Lauren Fox

Lauren Fox is a reporter at Talking Points Memo.

Articles by Lauren

What the heck happened on the Senate floor last night?

Sen. Elizabeth Warren (D-MA) was on the floor Tuesday night speaking out against the nomination of Sen. Jeff Sessions (R-AL) to be the next attorney general. Democrats have spent the last few nights on the floor railing against Trump's nominees. Warren was reading from a 1986 Coretta Scott King letter that criticized Sessions' record on civil rights.

Then Senate Majority Leader Mitch McConnell (R-KY) objected to Warren's reading of the letter, sending into motion the deployment of a rarely-used Senate rule that blocks lawmakers from speaking ill of colleagues.

The Senate voted along party lines to rebuke Warren for her remarks, effectively silencing her.

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Tierney Sneed and Caitlin MacNeal contributed to this report.

Their slogan is "repeal and replace," but as Republicans debate their vision for an Obamacare alternative, they are beginning to see that options are limited, the politics are fraught and the clock is already ticking into President Donald Trump's first 100 days.

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There's very little Senate Democrats can do now to stop the confirmation of Betsy DeVos asPresident Donald Trump's secretary of education unless an additional Republican senator comes forward to block her.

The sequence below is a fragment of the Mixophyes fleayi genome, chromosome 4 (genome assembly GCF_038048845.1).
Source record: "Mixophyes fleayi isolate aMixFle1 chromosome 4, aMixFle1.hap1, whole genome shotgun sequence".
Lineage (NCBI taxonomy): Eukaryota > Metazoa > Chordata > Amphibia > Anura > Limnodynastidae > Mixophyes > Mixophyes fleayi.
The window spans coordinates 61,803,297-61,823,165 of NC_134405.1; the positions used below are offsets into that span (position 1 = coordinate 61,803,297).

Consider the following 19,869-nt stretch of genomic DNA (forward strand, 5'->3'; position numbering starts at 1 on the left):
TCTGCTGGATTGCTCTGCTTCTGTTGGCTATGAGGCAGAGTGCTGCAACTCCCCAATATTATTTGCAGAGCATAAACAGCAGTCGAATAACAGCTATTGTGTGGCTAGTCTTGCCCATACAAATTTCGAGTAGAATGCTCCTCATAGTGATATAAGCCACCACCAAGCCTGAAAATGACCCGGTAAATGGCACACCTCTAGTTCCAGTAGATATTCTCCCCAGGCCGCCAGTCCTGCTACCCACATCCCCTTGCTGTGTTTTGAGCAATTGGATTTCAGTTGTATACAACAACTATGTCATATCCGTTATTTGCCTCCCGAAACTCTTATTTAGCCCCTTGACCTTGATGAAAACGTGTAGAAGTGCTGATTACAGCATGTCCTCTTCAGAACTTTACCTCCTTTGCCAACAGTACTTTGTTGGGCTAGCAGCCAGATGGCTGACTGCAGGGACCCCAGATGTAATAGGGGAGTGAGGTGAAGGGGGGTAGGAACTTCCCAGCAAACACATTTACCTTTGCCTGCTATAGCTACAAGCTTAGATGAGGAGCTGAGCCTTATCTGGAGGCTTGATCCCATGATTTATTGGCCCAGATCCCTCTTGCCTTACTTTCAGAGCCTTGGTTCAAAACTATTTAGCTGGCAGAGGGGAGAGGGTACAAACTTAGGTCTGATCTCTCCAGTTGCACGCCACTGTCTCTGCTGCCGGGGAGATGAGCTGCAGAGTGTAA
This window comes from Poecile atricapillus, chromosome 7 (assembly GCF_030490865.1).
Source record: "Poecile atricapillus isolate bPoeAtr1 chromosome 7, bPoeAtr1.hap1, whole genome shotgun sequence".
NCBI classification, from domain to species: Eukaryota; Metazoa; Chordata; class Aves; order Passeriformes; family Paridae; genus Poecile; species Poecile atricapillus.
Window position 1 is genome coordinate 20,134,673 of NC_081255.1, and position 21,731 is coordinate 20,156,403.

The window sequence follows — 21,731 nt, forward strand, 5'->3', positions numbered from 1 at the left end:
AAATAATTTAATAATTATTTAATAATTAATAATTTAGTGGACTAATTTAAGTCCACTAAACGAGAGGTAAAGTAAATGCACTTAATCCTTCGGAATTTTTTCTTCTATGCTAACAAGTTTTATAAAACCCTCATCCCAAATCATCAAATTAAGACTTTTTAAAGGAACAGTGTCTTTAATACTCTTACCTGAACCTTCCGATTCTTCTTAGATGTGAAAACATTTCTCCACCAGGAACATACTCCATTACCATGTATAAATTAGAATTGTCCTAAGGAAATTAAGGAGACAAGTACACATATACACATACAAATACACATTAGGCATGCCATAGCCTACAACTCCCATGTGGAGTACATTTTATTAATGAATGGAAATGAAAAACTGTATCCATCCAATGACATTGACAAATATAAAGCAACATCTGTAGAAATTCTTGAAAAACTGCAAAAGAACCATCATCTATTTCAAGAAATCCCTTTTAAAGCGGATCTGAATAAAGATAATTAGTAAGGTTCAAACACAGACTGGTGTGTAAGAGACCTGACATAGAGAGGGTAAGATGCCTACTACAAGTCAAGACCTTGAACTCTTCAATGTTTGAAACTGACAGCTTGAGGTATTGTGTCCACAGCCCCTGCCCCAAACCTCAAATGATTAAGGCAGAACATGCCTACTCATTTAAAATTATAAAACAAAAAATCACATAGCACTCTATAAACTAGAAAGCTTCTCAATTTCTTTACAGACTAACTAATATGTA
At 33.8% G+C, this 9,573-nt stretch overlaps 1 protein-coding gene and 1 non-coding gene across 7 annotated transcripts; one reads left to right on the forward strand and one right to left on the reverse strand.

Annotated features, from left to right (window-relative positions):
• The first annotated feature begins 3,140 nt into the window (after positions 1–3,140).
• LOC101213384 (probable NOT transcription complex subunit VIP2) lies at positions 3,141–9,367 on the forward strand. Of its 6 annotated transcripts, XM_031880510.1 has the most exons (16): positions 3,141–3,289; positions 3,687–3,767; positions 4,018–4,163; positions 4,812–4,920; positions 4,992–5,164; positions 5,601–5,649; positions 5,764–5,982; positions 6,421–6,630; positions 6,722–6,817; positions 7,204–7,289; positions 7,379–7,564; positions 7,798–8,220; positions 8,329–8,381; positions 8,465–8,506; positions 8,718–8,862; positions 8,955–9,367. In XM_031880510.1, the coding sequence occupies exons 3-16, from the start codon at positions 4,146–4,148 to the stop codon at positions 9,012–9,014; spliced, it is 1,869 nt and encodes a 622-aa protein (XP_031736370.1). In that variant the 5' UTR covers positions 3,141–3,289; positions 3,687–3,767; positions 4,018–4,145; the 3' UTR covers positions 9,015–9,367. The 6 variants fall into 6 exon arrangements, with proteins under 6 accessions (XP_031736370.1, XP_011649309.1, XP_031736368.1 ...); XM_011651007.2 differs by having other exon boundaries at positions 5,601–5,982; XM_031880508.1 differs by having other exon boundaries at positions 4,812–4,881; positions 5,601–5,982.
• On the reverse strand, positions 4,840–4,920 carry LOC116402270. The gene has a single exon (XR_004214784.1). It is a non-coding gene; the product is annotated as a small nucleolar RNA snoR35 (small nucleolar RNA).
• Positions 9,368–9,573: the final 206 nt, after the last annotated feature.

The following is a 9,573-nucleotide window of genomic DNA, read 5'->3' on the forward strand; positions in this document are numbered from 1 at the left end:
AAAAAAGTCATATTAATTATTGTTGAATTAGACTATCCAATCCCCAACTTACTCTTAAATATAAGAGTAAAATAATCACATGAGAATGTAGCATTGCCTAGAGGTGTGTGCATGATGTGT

On Tuesday afternoon, lawmakers will have to vote on DeVos. Democrats plan to spend the final hours before the vote, however, speaking out against DeVos on the floor in an organized talkathon.

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President Donald Trump gave an indication Sunday that Republicans may be behind when it comes to Obamacare repeal and replace, and they may not finish it until 2018.

In an interview on Fox Sunday, Trump said that the process might "take till sometime into next year."

Already some House Republicans have voiced frustration and irritation that the process to repeal and replace Obamacare has slowed.

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There is mounting frustration on Capitol Hill with how President Donald Trump has conducted himself in his first week and a half in office.

Trump's decision last week to roll out an executive order that restricted travel from seven-majority Muslim countries and temporarily halted the U.S. refugee program, reportedly without consulting his Capitol Hill, Justice Department or Department of Homeland Security, bruised egos and left congressional Republicans stunned. Some worried that this could be their new normal.

"I got the impression that the people who were briefing us know there needs to be more caution, I'm not sure the President knows that," said Sen. Chuck Grassley (R-IA), who was coming out of a briefing Tuesday with DHS Secretary Gen. John Kelly.

Hill GOPers already identified an aggressive agenda for the year ahead, including repealing and replacing the Affordable Care Act and overhauling the U.S. tax code. But those plans keep getting overshadowed by a White House and President that shoots from the hip and goes ahead with their own agenda without even consulting the first branch of government.

Every new relationship has its growing pains, but for Republicans who've spent the last eight years defining their agenda in opposition to former President Barack Obama, winning the White House wasn't supposed to be like this at all.